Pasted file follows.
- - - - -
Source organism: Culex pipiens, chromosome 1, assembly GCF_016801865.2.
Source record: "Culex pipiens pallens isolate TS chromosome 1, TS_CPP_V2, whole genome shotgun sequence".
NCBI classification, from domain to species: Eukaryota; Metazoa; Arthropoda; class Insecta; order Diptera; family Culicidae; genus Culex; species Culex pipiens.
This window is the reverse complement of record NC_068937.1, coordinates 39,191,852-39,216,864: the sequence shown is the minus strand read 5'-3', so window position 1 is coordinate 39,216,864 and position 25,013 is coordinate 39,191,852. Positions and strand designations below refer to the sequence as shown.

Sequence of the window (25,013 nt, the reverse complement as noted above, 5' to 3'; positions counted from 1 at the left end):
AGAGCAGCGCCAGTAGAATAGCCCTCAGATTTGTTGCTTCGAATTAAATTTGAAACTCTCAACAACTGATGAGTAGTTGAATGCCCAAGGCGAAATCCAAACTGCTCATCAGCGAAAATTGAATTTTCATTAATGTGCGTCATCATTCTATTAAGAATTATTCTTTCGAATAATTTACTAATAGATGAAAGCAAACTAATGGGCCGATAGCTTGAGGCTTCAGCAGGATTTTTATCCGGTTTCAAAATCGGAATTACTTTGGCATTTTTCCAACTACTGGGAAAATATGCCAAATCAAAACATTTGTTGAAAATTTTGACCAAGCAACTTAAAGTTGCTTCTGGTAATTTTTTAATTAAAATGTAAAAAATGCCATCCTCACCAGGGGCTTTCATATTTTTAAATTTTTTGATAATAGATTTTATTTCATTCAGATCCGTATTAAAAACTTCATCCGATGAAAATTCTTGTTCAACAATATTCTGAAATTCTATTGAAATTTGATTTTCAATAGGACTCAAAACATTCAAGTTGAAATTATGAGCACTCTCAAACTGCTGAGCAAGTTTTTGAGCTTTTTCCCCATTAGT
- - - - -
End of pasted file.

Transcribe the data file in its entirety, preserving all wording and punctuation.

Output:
Source organism: Culex pipiens, chromosome 1, assembly GCF_016801865.2.
Source record: "Culex pipiens pallens isolate TS chromosome 1, TS_CPP_V2, whole genome shotgun sequence".
NCBI classification, from domain to species: Eukaryota; Metazoa; Arthropoda; class Insecta; order Diptera; family Culicidae; genus Culex; species Culex pipiens.
This window is the reverse complement of record NC_068937.1, coordinates 39,191,852-39,216,864: the sequence shown is the minus strand read 5'-3', so window position 1 is coordinate 39,216,864 and position 25,013 is coordinate 39,191,852. Positions and strand designations below refer to the sequence as shown.

Sequence of the window (25,013 nt, the reverse complement as noted above, 5' to 3'; positions counted from 1 at the left end):
AGAGCAGCGCCAGTAGAATAGCCCTCAGATTTGTTGCTTCGAATTAAATTTGAAACTCTCAACAACTGATGAGTAGTTGAATGCCCAAGGCGAAATCCAAACTGCTCATCAGCGAAAATTGAATTTTCATTAATGTGCGTCATCATTCTATTAAGAATTATTCTTTCGAATAATTTACTAATAGATGAAAGCAAACTAATGGGCCGATAGCTTGAGGCTTCAGCAGGATTTTTATCCGGTTTCAAAATCGGAATTACTTTGGCATTTTTCCAACTACTGGGAAAATATGCCAAATCAAAACATTTGTTGAAAATTTTGACCAAGCAACTTAAAGTTGCTTCTGGTAATTTTTTAATTAAAATGTAAAAAATGCCATCCTCACCAGGGGCTTTCATATTTTTAAATTTTTTGATAATAGATTTTATTTCATTCAGATCCGTATTAAAAACTTCATCCGATGAAAATTCTTGTTCAACAATATTCTGAAATTCTATTGAAATTTGATTTTCAATAGGACTCAAAACATTCAAGTTGAAATTATGAGCACTCTCAAACTGCTGAGCAAGTTTTTGAGCTTTTTCCCCATTAGT